At the beginning of California Democratic Sen. Kamala Harris' remarks, she spoke directly to Christine Blasey Ford: "Dr. Ford, first of all so we can level set, you know you are not on trial."
Watch the moment:
Sen. Lindsey Graham, speaking to reporters at a break, expressed his frustration with the allegations that have threatened to derail Supreme Court nominee Brett Kavanaugh's confirmation and shared a warning, "Let me tell my democratic friends, if this is the new norm, you better watch out for your nominees."
Here's his full remark:
Well let me put it this way to my Republican colleagues. If this becomes the new standard where you have an accusation for weeks, you drop it right before the hearing, you withhold from the committee a chance to do this in a professional timely fashion. When they say they’re going to do this is to delay the vote, get the Senate back in 2018 so they can fill the seat. I don’t want to publicly reward that kind of behavior. I think we’ve been very fair. And to my Republican colleagues. If you can ignore everything in this record an allegation that’s 35 years old, that’s uncertain in time, place, date and no corroboration. If that’s enough for you, God help us all as Republicans. Because this happens to us, but this never happens to them. Let me tell my democratic friends, if this is the new norm, you better watch out for your nominees.
As Senator Lindsey Graham was heading to the elevator after a lengthy and angry exchange with us reporters trailing him in the hallway, a young woman approached him. She was waiting for him by the elevator.
This was their exchange we saw and heard on video:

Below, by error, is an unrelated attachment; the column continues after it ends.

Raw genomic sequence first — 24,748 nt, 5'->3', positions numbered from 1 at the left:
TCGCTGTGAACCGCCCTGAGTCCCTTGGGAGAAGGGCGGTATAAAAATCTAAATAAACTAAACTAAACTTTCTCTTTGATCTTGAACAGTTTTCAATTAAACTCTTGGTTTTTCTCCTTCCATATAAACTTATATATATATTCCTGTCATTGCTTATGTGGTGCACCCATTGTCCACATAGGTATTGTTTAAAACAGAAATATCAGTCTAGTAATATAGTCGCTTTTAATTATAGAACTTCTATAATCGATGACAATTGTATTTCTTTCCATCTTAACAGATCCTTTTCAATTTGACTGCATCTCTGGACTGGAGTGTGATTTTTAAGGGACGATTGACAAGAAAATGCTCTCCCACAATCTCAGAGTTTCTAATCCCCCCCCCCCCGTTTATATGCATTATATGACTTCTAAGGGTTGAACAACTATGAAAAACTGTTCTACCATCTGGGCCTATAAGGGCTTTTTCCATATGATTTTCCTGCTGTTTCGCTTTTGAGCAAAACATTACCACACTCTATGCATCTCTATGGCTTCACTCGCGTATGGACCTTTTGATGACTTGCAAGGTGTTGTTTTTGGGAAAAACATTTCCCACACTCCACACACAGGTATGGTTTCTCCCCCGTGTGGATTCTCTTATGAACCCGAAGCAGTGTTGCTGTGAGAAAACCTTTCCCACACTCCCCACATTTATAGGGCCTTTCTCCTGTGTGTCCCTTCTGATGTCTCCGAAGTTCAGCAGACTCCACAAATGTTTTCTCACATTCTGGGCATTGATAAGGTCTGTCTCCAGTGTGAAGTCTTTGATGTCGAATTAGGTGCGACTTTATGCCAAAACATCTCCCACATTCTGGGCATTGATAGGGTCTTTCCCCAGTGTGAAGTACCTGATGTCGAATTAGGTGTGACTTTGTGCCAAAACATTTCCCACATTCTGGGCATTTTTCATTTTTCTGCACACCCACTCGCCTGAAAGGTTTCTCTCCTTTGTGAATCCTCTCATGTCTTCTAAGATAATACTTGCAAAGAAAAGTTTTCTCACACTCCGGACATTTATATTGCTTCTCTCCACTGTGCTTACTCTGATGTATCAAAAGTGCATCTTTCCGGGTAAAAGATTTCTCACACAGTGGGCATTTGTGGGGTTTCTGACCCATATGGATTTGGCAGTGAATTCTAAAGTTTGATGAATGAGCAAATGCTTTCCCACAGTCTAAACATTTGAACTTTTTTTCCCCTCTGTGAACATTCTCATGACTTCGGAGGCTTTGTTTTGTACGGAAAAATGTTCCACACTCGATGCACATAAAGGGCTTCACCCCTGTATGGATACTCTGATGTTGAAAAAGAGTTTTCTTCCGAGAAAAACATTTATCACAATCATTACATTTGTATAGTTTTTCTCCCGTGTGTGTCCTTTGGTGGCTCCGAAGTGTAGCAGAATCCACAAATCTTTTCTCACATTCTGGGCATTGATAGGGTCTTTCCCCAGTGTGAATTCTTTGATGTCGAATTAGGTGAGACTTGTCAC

Woman: “Senator Graham, I was raped 13 years ago.”
Graham: “I’m so sorry.”
Woman: “I don’t remember the exact date, but do you believe me?”
Graham: “You needed to go to the cops. Go to the cops.”
See the moment:
Rachel Mitchell, the lawyer who is asking questions for the Senate Republicans on the committee, again asked Christine Blasey Ford about the polygraph test she took in August and who paid for it.
One of her lawyers, Debra Katz, jumped in.
"As is routine," another one of her lawyers added.
"As is routine," Katz repeated.
The halls and elevators of the Dirksen Senate Office Building are full of protesters, sending silent messages scrawled on tape, signs and their bodies.
Outside, protesters - -and Kavanaugh supporters -- are much more vocal.
CNN affiliate WJLA's Richard Reeve captured the back and forth.
South Carolina Republican Sen. Lindsey Graham, casting doubt on Ford's allegation, told reporters that he still thinks the committee should vote on Judge Brett Kavanaugh's nomination Friday after today's testimony.
Graham later added:
"She seems like, something happened to this woman, but the question for me is I’ve got a man who’s lived I think an incredibly productive life adamantly denying it and a lot of the details, I don’t know how you fill them in. I don’t know how she got there or how she left but somebody brought her there, somebody took her away and the trauma that happened on that day and that place that’s an important event for me."
Former Republican senator and presidential candidate Rick Santorum responded to the morning testimony of Christine Blasey Ford, saying she seemed "authentic."
Christine Blasey Ford said she's not sure who paid for the lie detector test she took in August. Rachel Mitchell, who's asking questions for the Senate Republicans on the committee, asked her about it:
Mitchell: Did you pay for the polygraph yourself?
Ford: I don’t think so.
Mitchell: Do you know who did?
Ford: Not yet, no.
It's Jamar Guy's day off. But he came to Shaw's Tavern in Washington, which opened early, because he needed to watch this hearing.
This is personal for him.
"I was sexually abused as a child," Guy said. "I was 10. I told my mom about it when I was 28."
Guy, 35, says he's a survivor, and he understands why Ford did not tell people.
"People don't report it for a ton of reasons," he said. "Fear, shame are the top two. That's how it worked for me."
Now, he's talking more about his story to those close to him -- roommates, even friends.
"I feel the need to correct this misperception that people have, that because you didn't tell someone about it, it didn't happen," he says.